This is a fragment of a longer work begun on Upper Left Edge.
RECAP: Our protagonist is a former DEA agent called to Seattle to investigate a new drug that’s killing local youth. Investigating her first crime scene at the behest of former co-worker Dylan, she discovers the dead body of her long-missing younger sister, Betsy. What you’re about to read occurs immediately after.
Gala dinner with sparkly guests. Dylan promised small and quiet. After what she’d just seen, she needed small and quiet.
Dylan grins. “You wouldn’t have come if I’d described this.”
“No, wait, just hang out with me for awhile. I want to introduce you to some people.”
So they meet Mr. Handsome, a shiny blonde business tycoon who develops weapons for the military. Unnerving. But he’s all smiles and gaiety and even swirls her into dance with ‘newcomer’ talk. Old lines pour out of him like worn nickels from a slot machine — there’s something familiar about her, it’s like he’s been waiting his whole life for her, his heart is really responding to her. And then Blah-blah drones on about war injuries, operations, and a new heart that all leads to “being a new man now.” As if. Deflecting her disdain with a high-watt smile, he twirls her enough to raise red in her cheeks.
Thankfully, it’s Dylan who pulls her away and Dylan who receives a slap before she recognizes him. “Oh!” she exclaims, “I can’t believe I did that. I’m so sorry.” She deflates. “Maybe this isn’t such a good idea.”
“You’re right,” he says. “Let’s get out of here.”
Next thing she knows, she’s walking under a giant waterfront overpass and he’s explaining how it’s all going underground. Which is why they’re surrounded by construction. Fences. Pumps. Hoses. Wet pavement and porta-potties. Giant machine tunnels below them now so the future will be rosy, the view free from obstruction, a billion dollar waterfront, yada yada.
His words may be cool but his black leather coat and arm are warm around her so she doesn’t mind. Then lights pull her eyes to the water where a Ferris Wheel squats on the pier edge like a giant fairy toad guarding the abyss. A red carpet extends like a tongue, waiting for lovers to swallow.
Before she knows it, she’s pulling him that way, hearing laughter from her lips while he only mildly resists because all he really wants to do is give in without making it obvious. Soon, they’re there, breath frosting, gazing up at gondolas swinging like glass bubbles. Will it take us to the stars, she gushes breathlessly? Which surprises her, because she’s not like that. Not usually. But Dylan. And the day. And the lights in the night. All has bewitched her. Made her feel like someone else.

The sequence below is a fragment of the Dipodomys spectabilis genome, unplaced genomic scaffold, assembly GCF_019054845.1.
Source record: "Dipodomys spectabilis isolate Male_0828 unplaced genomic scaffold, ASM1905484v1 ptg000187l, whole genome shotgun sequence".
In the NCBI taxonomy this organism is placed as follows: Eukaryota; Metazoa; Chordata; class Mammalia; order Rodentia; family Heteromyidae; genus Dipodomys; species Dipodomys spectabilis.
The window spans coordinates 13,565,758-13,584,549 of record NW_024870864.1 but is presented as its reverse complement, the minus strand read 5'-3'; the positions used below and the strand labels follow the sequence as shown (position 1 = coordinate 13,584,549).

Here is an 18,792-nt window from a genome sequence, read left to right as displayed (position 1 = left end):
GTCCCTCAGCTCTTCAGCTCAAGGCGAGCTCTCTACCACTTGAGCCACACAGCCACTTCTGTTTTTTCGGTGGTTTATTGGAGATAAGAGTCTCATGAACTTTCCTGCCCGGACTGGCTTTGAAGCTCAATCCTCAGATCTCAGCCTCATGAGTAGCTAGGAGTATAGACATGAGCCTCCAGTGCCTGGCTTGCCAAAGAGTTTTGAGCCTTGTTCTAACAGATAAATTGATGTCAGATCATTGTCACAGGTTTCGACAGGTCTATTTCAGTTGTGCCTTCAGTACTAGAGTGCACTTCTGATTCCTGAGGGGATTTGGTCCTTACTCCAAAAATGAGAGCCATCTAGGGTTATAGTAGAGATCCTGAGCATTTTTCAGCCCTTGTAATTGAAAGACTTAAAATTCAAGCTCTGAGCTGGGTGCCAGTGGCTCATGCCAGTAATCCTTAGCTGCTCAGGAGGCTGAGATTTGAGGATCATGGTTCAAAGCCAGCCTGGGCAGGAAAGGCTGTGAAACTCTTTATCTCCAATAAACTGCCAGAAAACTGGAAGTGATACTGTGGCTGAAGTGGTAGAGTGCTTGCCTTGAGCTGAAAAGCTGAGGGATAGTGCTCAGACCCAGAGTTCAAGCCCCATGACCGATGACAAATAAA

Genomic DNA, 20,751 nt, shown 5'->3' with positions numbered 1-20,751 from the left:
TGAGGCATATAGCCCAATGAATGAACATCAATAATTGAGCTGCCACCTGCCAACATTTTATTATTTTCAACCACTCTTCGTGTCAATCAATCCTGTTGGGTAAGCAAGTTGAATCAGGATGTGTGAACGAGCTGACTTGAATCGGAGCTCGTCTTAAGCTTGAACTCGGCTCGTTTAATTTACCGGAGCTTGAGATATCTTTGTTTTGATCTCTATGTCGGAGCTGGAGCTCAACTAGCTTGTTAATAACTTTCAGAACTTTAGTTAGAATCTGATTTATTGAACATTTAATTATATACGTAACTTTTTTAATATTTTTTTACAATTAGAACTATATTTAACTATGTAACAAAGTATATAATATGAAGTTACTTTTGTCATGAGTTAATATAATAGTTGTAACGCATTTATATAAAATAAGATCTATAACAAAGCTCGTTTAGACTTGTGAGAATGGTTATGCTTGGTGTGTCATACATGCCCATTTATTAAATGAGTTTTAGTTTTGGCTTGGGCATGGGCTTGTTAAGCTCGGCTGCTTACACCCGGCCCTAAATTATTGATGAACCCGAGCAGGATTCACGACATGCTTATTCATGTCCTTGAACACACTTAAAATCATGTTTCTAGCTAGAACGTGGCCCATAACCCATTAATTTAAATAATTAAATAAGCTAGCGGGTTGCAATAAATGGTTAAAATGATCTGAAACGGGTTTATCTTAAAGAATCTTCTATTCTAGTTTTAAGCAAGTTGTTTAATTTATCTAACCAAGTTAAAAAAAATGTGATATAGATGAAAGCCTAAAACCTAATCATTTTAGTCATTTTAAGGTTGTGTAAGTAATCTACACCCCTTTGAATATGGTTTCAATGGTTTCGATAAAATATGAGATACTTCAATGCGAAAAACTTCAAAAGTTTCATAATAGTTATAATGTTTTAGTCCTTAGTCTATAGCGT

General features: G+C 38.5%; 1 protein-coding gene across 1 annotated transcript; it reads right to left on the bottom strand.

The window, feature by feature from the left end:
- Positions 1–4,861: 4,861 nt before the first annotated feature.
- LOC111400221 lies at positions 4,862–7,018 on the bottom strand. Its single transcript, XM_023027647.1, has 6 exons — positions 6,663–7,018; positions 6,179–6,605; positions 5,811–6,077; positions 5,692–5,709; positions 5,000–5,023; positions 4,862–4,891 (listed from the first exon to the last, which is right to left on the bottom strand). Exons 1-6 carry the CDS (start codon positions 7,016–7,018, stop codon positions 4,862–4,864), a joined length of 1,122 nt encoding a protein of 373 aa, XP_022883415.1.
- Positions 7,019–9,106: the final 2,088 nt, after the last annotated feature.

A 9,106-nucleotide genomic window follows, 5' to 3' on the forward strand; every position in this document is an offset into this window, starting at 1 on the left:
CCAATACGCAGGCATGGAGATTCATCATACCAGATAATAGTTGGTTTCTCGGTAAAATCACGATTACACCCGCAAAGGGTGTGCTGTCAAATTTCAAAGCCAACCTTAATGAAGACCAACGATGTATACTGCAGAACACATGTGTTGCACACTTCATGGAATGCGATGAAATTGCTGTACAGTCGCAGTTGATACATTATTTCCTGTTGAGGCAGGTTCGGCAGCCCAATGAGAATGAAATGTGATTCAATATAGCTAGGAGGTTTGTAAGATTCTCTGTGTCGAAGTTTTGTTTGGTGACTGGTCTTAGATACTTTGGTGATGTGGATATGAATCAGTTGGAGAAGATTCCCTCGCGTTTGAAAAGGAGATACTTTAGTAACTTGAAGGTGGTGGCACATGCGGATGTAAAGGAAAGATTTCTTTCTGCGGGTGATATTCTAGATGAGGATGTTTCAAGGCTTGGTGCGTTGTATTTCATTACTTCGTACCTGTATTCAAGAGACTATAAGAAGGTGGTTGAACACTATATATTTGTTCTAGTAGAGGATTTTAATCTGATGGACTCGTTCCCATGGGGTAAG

She’s a woman out of her skin now, a changeling. And the skin she wants to shed is the grief, the lies, the torments of years playing second fiddle to every goddamn man who towered over her and thought themselves smarter because their hair was shorter and biceps bigger. This was the Emerald City. A place she could make a difference. A place she had to make a difference. For Betsy. For the hundreds of teens glancing into the abyss of their lonely coffee cup lives waiting for the night and ’emeralds’ to take them home. To take them beyond. To take them somewhere. Not too different from where she wanted to go now — into the stars with Dylan.
He laughed when she squeezed his arm hard at the ticket booth. Had she said something funny? He looked at her like she was all of that and more, funny and startling and fresh. Was it the salty tang of the waterfront air that made this possible? The tar scent seeping from thick timbers underfoot? The moisture? The crazy city?
They were being helped into gondolas then and she felt her balance shift as their compartment swayed. You’re not safe, the knees said, trembling, and she sat quickly to quiet them. Then leaned into Dylan, who chose the water side so she could be closer to the lights.
And they lifted. She wanted to say soaring, but it was more like sliding up and into the night. They rose with a whoosh and the nervousness gripped her knees again. But the city! One could forget how dirty it was from up here. How many were dying, desperate and alone. The lights were souls rising, she thought, then wished she hadn’t, if only to preserve the safety of her night. The security of being next to him. The now.
They fell then, the pier rushing up, and just when she thought they would crash they spun up again into stars. Send me into stars like those other lights, she thought. Let my soul fly with Betsy’s, finding her as we rise. We can join hands and dance over this fair city, twirling and twisting with stardust streaming to fall on all who feel nothing is theirs to inherit but crumpled beer-can promises. And those bags. Those plastic bags of death. Death posing as fantasy life, gleaming and statuesque. Embraceable. Irresistible. Oh, Betsy.
Dylan wiped the tear from her cheek she wished he didn’t see. And she let him. He purred something but the city lights were rising now as they dipped again and she wanted off. She didn’t want to join the lights streaming heavenward. It wasn’t her time. Wasn’t Betsy’s time. Wasn’t time for the youth of Seattle. It was time to end this ride.
Reality came back in the form of a deck rising to meet them. The ride slowed to a stop and the door opened and a nice young man offered his hand. But it was Dylan who gave her his arm, insisting on helping her down the steps. Together, they walked firm into the night of a thousand falling stars.